While the world is setting off a wave of “de-dollarization”, there are still some countries that have to hand over their “financial dominance” to the US dollar due to domestic political and economic difficulties. Countries such as Zimbabwe, Venezuela, and Lebanon have all experienced varying degrees of “economic dollarization” after experiencing hyperinflation and the collapse of their currencies. This dollarization is not dominated by political will, but the result of natural selection by the market. This also shows that although the trend of currency multi-polarization has emerged, because the US dollar still has great advantages over other international currencies in terms of stability and liquidity, it is difficult to change the dominant position of the US dollar in the short term.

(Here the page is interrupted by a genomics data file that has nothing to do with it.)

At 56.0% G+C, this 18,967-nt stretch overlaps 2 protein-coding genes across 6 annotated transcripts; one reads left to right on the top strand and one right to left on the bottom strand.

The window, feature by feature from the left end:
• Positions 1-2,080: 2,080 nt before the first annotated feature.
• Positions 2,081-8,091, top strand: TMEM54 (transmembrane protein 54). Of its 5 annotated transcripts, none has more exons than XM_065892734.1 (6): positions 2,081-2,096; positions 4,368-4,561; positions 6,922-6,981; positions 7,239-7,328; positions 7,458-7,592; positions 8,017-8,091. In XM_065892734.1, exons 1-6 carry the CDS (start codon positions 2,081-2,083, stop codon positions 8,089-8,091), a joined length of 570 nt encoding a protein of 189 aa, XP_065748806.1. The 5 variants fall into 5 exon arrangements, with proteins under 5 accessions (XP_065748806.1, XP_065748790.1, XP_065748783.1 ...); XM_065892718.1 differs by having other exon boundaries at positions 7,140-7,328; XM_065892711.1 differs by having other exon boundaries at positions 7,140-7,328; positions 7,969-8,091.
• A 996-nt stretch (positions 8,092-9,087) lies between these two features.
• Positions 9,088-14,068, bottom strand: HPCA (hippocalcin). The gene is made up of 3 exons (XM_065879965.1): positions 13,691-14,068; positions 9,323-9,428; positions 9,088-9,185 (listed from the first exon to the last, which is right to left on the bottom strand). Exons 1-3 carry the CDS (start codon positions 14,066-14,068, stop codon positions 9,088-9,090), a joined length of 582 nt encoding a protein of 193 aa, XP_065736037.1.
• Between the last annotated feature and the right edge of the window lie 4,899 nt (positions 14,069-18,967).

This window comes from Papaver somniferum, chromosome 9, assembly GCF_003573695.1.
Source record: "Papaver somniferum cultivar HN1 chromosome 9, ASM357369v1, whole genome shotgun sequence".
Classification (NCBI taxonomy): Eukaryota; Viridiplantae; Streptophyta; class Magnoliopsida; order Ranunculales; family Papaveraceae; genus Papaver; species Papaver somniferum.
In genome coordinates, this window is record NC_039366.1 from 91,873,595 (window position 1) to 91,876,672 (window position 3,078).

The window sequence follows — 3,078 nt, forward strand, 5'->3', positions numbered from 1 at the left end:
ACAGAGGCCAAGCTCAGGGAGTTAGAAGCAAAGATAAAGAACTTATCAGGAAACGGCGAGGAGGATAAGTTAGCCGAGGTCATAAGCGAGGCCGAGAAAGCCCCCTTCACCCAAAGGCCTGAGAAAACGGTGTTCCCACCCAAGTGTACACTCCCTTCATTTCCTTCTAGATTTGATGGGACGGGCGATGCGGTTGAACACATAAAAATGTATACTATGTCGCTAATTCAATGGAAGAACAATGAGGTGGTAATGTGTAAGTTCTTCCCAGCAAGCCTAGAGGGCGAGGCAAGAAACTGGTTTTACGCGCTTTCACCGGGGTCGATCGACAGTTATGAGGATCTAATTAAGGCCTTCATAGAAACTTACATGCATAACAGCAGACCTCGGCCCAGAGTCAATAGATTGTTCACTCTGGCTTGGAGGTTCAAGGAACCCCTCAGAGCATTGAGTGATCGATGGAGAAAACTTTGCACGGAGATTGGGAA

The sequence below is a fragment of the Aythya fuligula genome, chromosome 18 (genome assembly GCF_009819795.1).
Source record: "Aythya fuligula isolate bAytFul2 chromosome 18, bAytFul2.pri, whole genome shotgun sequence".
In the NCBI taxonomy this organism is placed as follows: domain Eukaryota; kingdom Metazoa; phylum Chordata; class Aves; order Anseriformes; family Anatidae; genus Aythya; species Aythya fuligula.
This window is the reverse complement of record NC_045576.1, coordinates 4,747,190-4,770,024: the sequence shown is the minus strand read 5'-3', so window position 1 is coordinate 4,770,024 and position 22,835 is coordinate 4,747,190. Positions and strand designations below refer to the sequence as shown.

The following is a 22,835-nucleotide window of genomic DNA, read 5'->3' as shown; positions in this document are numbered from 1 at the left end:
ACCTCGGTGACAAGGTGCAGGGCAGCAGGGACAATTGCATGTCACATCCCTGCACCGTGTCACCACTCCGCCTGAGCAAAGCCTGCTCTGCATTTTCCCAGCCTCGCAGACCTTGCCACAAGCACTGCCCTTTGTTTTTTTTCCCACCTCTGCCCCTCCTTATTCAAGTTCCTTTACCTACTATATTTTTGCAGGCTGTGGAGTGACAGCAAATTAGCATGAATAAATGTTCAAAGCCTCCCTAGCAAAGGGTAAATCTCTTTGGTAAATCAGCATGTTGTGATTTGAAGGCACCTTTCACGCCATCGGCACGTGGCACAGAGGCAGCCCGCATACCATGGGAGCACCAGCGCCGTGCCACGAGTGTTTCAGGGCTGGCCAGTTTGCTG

To sum up, “de-dollarization” is a long-term process from quantitative change to qualitative change, spiral upward, and zigzagging forward. Looking back at history, “de-dollarization” has existed since the US dollar became the equivalent of gold and assumed a central position in the post-war international monetary system. It is too early to think that this round of “de-dollarization” can completely change the dominance of the US dollar. As more and more countries begin to consider reducing their dependence on the U.S. dollar in international trade and financial reserves, and choose to use their own currency or other currencies according to their vital interests and development needs, the world monetary system will inevitably move towards multipolarity direction further.